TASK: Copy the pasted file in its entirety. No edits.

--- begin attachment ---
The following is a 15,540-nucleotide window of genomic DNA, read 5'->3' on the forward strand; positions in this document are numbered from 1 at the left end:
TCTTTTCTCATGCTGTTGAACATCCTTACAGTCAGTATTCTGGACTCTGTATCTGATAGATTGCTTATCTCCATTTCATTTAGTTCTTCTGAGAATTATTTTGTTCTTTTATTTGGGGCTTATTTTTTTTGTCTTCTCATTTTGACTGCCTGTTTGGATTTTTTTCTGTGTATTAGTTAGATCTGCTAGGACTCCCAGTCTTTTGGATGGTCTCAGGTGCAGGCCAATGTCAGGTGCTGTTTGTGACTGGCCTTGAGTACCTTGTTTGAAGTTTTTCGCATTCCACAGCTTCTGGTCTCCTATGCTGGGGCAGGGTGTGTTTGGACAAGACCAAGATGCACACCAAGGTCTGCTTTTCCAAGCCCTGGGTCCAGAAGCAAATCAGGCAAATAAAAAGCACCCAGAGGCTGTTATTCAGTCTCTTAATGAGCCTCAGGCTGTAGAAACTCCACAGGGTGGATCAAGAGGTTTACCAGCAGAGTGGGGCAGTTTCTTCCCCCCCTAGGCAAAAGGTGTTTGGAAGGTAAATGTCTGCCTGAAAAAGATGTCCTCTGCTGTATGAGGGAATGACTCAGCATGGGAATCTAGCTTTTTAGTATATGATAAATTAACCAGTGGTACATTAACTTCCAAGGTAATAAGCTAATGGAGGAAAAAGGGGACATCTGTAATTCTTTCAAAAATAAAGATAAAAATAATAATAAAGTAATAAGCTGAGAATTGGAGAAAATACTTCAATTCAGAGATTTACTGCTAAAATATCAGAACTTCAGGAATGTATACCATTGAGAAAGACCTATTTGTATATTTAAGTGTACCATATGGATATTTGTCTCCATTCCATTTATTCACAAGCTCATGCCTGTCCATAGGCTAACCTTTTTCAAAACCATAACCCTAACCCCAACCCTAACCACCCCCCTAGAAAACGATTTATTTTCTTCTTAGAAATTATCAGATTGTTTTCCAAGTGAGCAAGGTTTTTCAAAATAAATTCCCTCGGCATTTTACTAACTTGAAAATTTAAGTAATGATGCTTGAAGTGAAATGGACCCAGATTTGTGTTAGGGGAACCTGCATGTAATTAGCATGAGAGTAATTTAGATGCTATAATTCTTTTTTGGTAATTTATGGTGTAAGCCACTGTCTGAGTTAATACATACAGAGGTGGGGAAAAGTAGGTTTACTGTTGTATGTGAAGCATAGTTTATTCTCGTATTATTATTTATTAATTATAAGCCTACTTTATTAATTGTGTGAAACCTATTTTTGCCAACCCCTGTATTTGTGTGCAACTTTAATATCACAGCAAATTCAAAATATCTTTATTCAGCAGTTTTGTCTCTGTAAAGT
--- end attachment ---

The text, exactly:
The following is a 15,540-nucleotide window of genomic DNA, read 5'->3' on the forward strand; positions in this document are numbered from 1 at the left end:
TCTTTTCTCATGCTGTTGAACATCCTTACAGTCAGTATTCTGGACTCTGTATCTGATAGATTGCTTATCTCCATTTCATTTAGTTCTTCTGAGAATTATTTTGTTCTTTTATTTGGGGCTTATTTTTTTTGTCTTCTCATTTTGACTGCCTGTTTGGATTTTTTTCTGTGTATTAGTTAGATCTGCTAGGACTCCCAGTCTTTTGGATGGTCTCAGGTGCAGGCCAATGTCAGGTGCTGTTTGTGACTGGCCTTGAGTACCTTGTTTGAAGTTTTTCGCATTCCACAGCTTCTGGTCTCCTATGCTGGGGCAGGGTGTGTTTGGACAAGACCAAGATGCACACCAAGGTCTGCTTTTCCAAGCCCTGGGTCCAGAAGCAAATCAGGCAAATAAAAAGCACCCAGAGGCTGTTATTCAGTCTCTTAATGAGCCTCAGGCTGTAGAAACTCCACAGGGTGGATCAAGAGGTTTACCAGCAGAGTGGGGCAGTTTCTTCCCCCCCTAGGCAAAAGGTGTTTGGAAGGTAAATGTCTGCCTGAAAAAGATGTCCTCTGCTGTATGAGGGAATGACTCAGCATGGGAATCTAGCTTTTTAGTATATGATAAATTAACCAGTGGTACATTAACTTCCAAGGTAATAAGCTAATGGAGGAAAAAGGGGACATCTGTAATTCTTTCAAAAATAAAGATAAAAATAATAATAAAGTAATAAGCTGAGAATTGGAGAAAATACTTCAATTCAGAGATTTACTGCTAAAATATCAGAACTTCAGGAATGTATACCATTGAGAAAGACCTATTTGTATATTTAAGTGTACCATATGGATATTTGTCTCCATTCCATTTATTCACAAGCTCATGCCTGTCCATAGGCTAACCTTTTTCAAAACCATAACCCTAACCCCAACCCTAACCACCCCCCTAGAAAACGATTTATTTTCTTCTTAGAAATTATCAGATTGTTTTCCAAGTGAGCAAGGTTTTTCAAAATAAATTCCCTCGGCATTTTACTAACTTGAAAATTTAAGTAATGATGCTTGAAGTGAAATGGACCCAGATTTGTGTTAGGGGAACCTGCATGTAATTAGCATGAGAGTAATTTAGATGCTATAATTCTTTTTTGGTAATTTATGGTGTAAGCCACTGTCTGAGTTAATACATACAGAGGTGGGGAAAAGTAGGTTTACTGTTGTATGTGAAGCATAGTTTATTCTCGTATTATTATTTATTAATTATAAGCCTACTTTATTAATTGTGTGAAACCTATTTTTGCCAACCCCTGTATTTGTGTGCAACTTTAATATCACAGCAAATTCAAAATATCTTTATTCAGCAGTTTTGTCTCTGTAAAGT